ports of war have indeed been heard, especially at Tahiti-where, since the death of the late king, very powerful interests, and perhaps some latent feelings of ancient rivalship, have been brought into collision, and where the conduct of some, in the highest authority, has not been at all times the most honourable or conciliatory-but no actual hostility has yet existed. In the Leeward Islands, also, reports of war, and warlike preparations, have appeared-more particularly in reference to the bold and martial chieftain of Tahaa, and some of the restless spirits among the inhabitants of Borabora, once celebrated for their military prowess, and masters of most of the Leeward group-but it has been only rumour.

The transient affair at Huahine, in connexion with which these remarks have been introduced, and similar occurrences in Raiatea and Tahaa

between the chiefs, together with a great body of the people, on the one side; and those dissatisfied with the moral restraints to which under idolatry they had been unaccustomed, on the other-are the only public disturbances that have occurred. A few disaffected and lawless young fellows in Raiatea, supposing the Missionaries were chiefly instrumental in the adoption and maintenance of the laws, formed a plan for murdering them, and overturning the government. Mr. Williams, who was to have been the first object of their vengeance, averted the threatened danger by what appeared to him, at the time, a circumstance entirely accidental, but which afterwards proved a remarkable interposition of Providence for the preservation of his life. With these exceptions, the inhabitants have, since their adoption of Christianity, enjoyed uninterrupted peace during a longer period than was ever known before.

Noble instances of calm determination not to appeal to arms, have been given by Utami and other governors; the love and the culture of peace having indeed succeeded their delight in the practice of war, even in the most turbulent and fighting districts. It is well known, Mr. Darling observes, in reference to the district of Atehuru, that the inhabitants of this part of Tahiti were always the first for war. False reports having reached the ear of the king's party, that the people of Atehuru entertained evil designs against the royal family, rumours of war were spread by the adherents of the king, but, instead of rejoicing, as they would formerly have done, every one appeared to dread it as the greatest calamity. They gathered round the house of the Missionary, declaring that, if attacked, they would not fight, but would wil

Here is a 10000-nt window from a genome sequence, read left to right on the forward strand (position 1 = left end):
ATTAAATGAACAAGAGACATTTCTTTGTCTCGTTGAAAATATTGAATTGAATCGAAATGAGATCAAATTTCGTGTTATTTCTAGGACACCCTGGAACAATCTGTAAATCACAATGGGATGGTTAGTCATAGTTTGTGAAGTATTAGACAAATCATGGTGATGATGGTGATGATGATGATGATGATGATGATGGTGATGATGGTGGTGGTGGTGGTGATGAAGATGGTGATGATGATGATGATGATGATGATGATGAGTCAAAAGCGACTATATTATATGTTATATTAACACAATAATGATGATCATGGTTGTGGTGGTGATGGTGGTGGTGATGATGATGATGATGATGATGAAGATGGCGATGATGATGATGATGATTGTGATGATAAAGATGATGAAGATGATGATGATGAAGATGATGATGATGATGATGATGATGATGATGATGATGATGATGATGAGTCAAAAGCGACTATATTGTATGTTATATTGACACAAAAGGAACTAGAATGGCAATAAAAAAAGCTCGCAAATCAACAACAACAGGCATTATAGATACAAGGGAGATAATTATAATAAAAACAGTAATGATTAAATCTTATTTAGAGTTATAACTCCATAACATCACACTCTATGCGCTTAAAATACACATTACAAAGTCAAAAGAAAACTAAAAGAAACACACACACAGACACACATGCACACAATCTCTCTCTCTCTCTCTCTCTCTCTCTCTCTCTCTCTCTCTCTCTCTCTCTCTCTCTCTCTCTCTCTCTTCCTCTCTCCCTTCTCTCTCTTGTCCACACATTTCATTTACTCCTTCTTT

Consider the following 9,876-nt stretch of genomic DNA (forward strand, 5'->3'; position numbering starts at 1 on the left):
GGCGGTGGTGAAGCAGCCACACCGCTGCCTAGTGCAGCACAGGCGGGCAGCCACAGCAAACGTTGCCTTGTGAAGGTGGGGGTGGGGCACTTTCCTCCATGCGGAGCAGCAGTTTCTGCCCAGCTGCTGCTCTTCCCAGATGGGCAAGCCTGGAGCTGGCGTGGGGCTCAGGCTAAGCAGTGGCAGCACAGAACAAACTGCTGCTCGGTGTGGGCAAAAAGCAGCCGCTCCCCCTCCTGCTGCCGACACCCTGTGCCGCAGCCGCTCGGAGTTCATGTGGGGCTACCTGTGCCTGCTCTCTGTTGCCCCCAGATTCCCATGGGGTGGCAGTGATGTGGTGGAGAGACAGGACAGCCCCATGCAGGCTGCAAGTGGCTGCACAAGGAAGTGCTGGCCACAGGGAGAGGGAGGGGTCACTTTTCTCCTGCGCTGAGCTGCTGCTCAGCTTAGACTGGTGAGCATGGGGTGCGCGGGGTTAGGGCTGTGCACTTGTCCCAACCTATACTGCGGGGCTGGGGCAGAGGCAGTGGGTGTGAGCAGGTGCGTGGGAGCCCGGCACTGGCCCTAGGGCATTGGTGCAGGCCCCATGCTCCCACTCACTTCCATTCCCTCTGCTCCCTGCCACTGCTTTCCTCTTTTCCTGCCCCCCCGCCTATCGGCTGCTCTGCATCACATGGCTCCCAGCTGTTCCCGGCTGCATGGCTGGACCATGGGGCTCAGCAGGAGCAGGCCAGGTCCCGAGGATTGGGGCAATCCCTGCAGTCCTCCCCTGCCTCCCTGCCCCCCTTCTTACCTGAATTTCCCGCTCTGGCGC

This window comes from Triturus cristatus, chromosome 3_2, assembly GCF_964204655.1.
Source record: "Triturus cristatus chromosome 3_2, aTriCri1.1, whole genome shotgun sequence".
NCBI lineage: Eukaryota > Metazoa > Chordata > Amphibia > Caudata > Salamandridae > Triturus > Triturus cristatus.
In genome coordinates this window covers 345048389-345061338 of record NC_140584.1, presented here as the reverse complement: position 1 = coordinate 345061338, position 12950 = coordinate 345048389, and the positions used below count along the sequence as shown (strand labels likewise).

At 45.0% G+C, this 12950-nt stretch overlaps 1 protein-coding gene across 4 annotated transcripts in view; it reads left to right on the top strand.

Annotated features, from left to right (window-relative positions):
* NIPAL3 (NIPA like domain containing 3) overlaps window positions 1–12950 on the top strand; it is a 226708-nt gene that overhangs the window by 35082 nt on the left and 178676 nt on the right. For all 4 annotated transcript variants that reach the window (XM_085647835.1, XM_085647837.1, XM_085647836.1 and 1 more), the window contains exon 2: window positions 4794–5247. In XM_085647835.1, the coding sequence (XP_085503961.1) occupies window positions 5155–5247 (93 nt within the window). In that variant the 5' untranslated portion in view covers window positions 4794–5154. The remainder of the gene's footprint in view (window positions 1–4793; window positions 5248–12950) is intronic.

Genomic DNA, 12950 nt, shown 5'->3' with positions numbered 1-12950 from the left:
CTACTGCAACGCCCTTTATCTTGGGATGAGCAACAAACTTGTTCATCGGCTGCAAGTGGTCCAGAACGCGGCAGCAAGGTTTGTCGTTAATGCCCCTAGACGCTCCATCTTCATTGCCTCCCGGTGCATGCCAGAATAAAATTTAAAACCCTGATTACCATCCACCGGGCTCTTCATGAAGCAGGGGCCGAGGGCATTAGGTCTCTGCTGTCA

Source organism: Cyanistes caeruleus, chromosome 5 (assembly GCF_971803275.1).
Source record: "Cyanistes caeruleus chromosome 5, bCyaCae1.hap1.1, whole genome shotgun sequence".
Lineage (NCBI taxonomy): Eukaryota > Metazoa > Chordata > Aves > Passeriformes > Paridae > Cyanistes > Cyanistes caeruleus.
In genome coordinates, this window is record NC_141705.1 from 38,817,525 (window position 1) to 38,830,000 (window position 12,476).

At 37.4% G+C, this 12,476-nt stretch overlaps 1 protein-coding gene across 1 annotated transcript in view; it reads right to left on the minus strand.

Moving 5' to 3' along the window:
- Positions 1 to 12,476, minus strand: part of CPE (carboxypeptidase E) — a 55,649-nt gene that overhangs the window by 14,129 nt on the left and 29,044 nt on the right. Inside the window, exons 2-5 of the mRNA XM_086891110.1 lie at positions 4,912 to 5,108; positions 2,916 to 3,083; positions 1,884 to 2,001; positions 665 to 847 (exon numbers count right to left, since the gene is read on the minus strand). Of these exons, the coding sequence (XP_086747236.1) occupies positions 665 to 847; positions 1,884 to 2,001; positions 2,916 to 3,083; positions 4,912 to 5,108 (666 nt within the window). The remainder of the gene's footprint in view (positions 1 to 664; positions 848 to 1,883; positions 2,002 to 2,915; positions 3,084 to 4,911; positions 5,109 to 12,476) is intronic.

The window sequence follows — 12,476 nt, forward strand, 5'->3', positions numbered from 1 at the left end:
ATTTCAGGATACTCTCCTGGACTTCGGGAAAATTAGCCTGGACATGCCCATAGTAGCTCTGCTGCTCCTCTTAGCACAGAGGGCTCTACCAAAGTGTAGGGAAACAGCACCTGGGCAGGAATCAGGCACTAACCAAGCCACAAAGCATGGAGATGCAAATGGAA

lingly become prisoners or slaves, rather than go to war. The mischief was thus prevented-those with whom the reports had originated were sought out an appeal was made to the laws, instead of the spear. The punishment annexed to the circulation of false and injurious reports was inflicted on the offenders, and the parties united in amity and friendship.

As they feel the blessings of peace increase with its continuance, their desires to perpetuate it appear stronger. Its prevalence and extent are often surprising, even to themselves; and some of the most striking illustrations of the advantages of true religion, and appeals for its support and extension, are drawn from this fact, and expressed in terms like these: Let our hands forget how to hi te omore, or vero ti patia, lift the club, or throw the spear: Let our guns decay with rust, we want them not; for though we have been pierced with balls or spears, if we pierce each other now, let it be with the word of God: How happy are we now! we sleep not with our cartridges under our heads, our muskets by our side, and our hearts palpitating with alarm: We have the Bible, we know the Saviour; and if all knew him, if all obeyed him, there would be no more war.

It is not in public only that they manifest these sentiments; in ordinary life at home they act upon them. The most affectionate and friendly intercourse is cultivated between the parties who formerly cherished the most implacable hatred, and often vowed each other's extermination. Offices of kindness and affection are performed with promptitude and cheerfulness; and though by some their weapons are retained as relics of past days, or securities against invasion, by many they